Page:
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health information. we have to acknowledge it and we have to let them know this vaccine has gone through all the safety measures. the vaccineon the market are available to anyone er the age dickstein or 18, depending on the product. these vaccines are given to everyone, white, black, brown, or purple. first identify why they have mistrust and tell them how our community has changed as a result of those incidents. stephanie: i want to ask one quick question broadly of how vaccination efforts are going. you are in the phase where you are offering the vaccine to those 75 and older as well as those with disabilities, congenital and medical disorders. what could be improved? dr. roberts: what we are doing at columbus public health is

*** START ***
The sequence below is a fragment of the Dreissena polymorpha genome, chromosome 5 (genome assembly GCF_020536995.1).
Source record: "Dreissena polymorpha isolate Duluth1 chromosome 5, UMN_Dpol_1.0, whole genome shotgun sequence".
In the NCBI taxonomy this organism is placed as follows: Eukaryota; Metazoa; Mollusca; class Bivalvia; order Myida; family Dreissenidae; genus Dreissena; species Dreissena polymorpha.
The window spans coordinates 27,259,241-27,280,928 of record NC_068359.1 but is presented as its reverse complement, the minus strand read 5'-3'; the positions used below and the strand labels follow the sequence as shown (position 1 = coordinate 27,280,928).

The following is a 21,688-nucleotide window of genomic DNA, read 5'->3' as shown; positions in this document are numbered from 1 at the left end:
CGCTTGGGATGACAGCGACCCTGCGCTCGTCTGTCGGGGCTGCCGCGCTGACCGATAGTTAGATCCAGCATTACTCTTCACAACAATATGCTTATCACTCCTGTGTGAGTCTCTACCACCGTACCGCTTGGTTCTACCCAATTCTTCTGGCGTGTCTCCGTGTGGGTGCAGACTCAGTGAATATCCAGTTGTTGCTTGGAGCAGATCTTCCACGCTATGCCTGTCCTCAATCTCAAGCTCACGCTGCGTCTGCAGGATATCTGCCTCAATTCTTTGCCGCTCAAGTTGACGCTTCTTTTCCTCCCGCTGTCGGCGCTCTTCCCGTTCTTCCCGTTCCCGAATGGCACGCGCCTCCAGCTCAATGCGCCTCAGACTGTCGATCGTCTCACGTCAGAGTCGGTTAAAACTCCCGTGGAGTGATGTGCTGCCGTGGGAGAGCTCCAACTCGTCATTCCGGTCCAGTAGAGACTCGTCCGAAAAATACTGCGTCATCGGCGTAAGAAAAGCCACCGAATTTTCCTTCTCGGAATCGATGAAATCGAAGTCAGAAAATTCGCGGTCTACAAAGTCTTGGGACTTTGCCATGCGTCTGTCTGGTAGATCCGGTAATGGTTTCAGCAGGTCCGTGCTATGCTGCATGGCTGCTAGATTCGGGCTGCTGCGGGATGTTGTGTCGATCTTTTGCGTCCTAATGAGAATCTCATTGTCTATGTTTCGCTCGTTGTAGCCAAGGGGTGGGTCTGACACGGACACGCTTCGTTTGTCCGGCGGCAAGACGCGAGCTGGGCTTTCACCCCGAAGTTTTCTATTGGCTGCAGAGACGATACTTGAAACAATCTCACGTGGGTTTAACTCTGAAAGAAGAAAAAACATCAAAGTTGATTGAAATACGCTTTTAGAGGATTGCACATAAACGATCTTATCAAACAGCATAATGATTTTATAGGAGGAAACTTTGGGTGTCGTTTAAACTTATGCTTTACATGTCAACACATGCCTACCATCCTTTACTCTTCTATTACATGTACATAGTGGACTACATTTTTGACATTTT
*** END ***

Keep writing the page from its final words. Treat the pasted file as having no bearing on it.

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going well. we would love to have more vaccines and love to be able to vaccinate everyone. we have an approach that the state put in place and are following that. next week we will vaccinate staff that work in k-12 schools, so we are getting more doses to accommodate that population. like everyone is saying, if we had more vaccines, we could vaccinate more people. stephanie: so many priorities you are juggling. thank you so much for joining us with the perspective from columbus, ohio. judy: today the nation's top diplomat spent his first full day on the job. and secretary of state tony blinken also spoke to the press, and our nick schifrin was watching. hello, nick. there was a lot of conversation